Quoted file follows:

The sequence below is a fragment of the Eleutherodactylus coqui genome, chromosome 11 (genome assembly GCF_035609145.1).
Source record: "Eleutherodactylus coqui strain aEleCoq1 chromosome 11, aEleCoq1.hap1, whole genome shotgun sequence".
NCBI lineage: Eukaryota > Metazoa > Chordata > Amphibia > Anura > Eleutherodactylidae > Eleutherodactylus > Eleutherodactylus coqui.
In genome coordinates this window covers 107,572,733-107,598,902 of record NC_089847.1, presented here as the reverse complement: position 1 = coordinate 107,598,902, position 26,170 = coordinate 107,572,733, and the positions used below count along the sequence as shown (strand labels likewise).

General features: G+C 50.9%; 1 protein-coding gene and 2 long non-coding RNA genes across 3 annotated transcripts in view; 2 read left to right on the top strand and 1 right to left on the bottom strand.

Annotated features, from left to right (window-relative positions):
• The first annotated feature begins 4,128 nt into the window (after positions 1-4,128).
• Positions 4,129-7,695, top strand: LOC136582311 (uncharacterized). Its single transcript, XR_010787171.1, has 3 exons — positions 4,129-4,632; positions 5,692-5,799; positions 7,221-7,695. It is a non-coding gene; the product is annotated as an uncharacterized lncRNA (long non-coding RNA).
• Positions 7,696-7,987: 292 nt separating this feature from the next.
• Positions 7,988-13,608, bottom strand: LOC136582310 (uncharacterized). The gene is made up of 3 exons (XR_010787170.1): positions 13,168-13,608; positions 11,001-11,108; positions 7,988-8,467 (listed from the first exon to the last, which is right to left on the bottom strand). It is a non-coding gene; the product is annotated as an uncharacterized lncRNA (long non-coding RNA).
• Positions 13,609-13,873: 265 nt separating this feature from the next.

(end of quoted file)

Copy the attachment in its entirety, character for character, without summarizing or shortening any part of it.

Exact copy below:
The sequence below is a fragment of the Eleutherodactylus coqui genome, chromosome 11 (genome assembly GCF_035609145.1).
Source record: "Eleutherodactylus coqui strain aEleCoq1 chromosome 11, aEleCoq1.hap1, whole genome shotgun sequence".
NCBI lineage: Eukaryota > Metazoa > Chordata > Amphibia > Anura > Eleutherodactylidae > Eleutherodactylus > Eleutherodactylus coqui.
In genome coordinates this window covers 107,572,733-107,598,902 of record NC_089847.1, presented here as the reverse complement: position 1 = coordinate 107,598,902, position 26,170 = coordinate 107,572,733, and the positions used below count along the sequence as shown (strand labels likewise).

General features: G+C 50.9%; 1 protein-coding gene and 2 long non-coding RNA genes across 3 annotated transcripts in view; 2 read left to right on the top strand and 1 right to left on the bottom strand.

Annotated features, from left to right (window-relative positions):
• The first annotated feature begins 4,128 nt into the window (after positions 1-4,128).
• Positions 4,129-7,695, top strand: LOC136582311 (uncharacterized). Its single transcript, XR_010787171.1, has 3 exons — positions 4,129-4,632; positions 5,692-5,799; positions 7,221-7,695. It is a non-coding gene; the product is annotated as an uncharacterized lncRNA (long non-coding RNA).
• Positions 7,696-7,987: 292 nt separating this feature from the next.
• Positions 7,988-13,608, bottom strand: LOC136582310 (uncharacterized). The gene is made up of 3 exons (XR_010787170.1): positions 13,168-13,608; positions 11,001-11,108; positions 7,988-8,467 (listed from the first exon to the last, which is right to left on the bottom strand). It is a non-coding gene; the product is annotated as an uncharacterized lncRNA (long non-coding RNA).
• Positions 13,609-13,873: 265 nt separating this feature from the next.